The information below has been supplied by dairy marketers and other industry organizations. It has not been edited, verified or endorsed by Hoard’s Dairyman.
"This research provided the opportunity to make a preliminary evaluation of the relationships among different metabolic health parameters of dairy cows through the pre-calving to post-calving transition period," said project leader Casey Havekes, a Cornell Cooperative Extension North Country Ag Team dairy specialist, based in Canton, New York.
A broad range of data from 10 farms in 2021 revealed opportunities to improve pre-calving feeding management and, to a lesser extent, post-calving feeding programs.
"This first trial has identified areas to explore different feeding management strategies for the purpose of positively impacting transition cow health and post-calving performance and success," said Havekes.
This research establishes a foundation to begin developing a statistically-accurate tool that dairy farmers and farm consultants can use to track the impact of transition cow feeding management programs and adjustments of those programs.
Specific areas identified for attention on the participating farms include particle size in the feed ration and properly mixing a ration specifically for cows in the transition period to encourage optimal nutrition during a time of increased nutrient demand to support the onset of calving and milk production.
Havekes is now analyzing reproduction and post-calving milk production data and working with the participating farms to develop farm-specific feeding programs to meet each farm's needs.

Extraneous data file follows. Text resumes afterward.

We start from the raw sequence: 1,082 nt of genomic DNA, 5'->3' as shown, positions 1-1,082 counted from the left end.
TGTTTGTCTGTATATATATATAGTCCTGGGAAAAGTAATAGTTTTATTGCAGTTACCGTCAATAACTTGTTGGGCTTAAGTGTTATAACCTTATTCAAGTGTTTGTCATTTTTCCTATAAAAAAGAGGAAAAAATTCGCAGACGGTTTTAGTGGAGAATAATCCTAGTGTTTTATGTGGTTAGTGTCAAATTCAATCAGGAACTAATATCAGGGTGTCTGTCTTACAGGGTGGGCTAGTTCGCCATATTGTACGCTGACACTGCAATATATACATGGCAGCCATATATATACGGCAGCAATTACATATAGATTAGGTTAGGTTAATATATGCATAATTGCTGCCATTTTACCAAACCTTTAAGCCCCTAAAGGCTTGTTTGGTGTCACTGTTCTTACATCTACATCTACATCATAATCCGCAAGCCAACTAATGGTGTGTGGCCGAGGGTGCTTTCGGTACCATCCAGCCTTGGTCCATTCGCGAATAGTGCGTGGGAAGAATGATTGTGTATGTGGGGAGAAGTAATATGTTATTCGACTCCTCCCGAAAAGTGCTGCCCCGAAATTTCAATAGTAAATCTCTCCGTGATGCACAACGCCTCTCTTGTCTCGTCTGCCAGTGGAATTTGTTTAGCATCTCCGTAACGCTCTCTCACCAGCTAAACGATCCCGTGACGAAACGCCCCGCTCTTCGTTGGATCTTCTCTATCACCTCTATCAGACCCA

Cornell PRO-DAIRY Director Thomas Overton, Ph.D., who partnered with Havekes to develop the research plan, noted, "Prior to this Northern New York Agricultural Development Program project, there had been little to no research done at scale on the impact of feeding management in the dry cow diet on cow health through the transition period."
Dr. Trevor DeVries, a University of Guelph professor and Canada Research Chair in Dairy Cattle Behavior and Welfare, Guelph, Ontario, Canada; and Dr. Allison Kerwin, dairy field research specialist, Cornell University, Ithaca, New York, were project collaborators.
The Northern New York Agricultural Development Program is a farmer-driven research program, established by the New York State Legislature for the six northernmost counties of New York State. Funding for the Program is supported through the New York State Assembly and administrated by the New York State Department of Agriculture and Markets. Learn more at https://www.nnyagdev.org.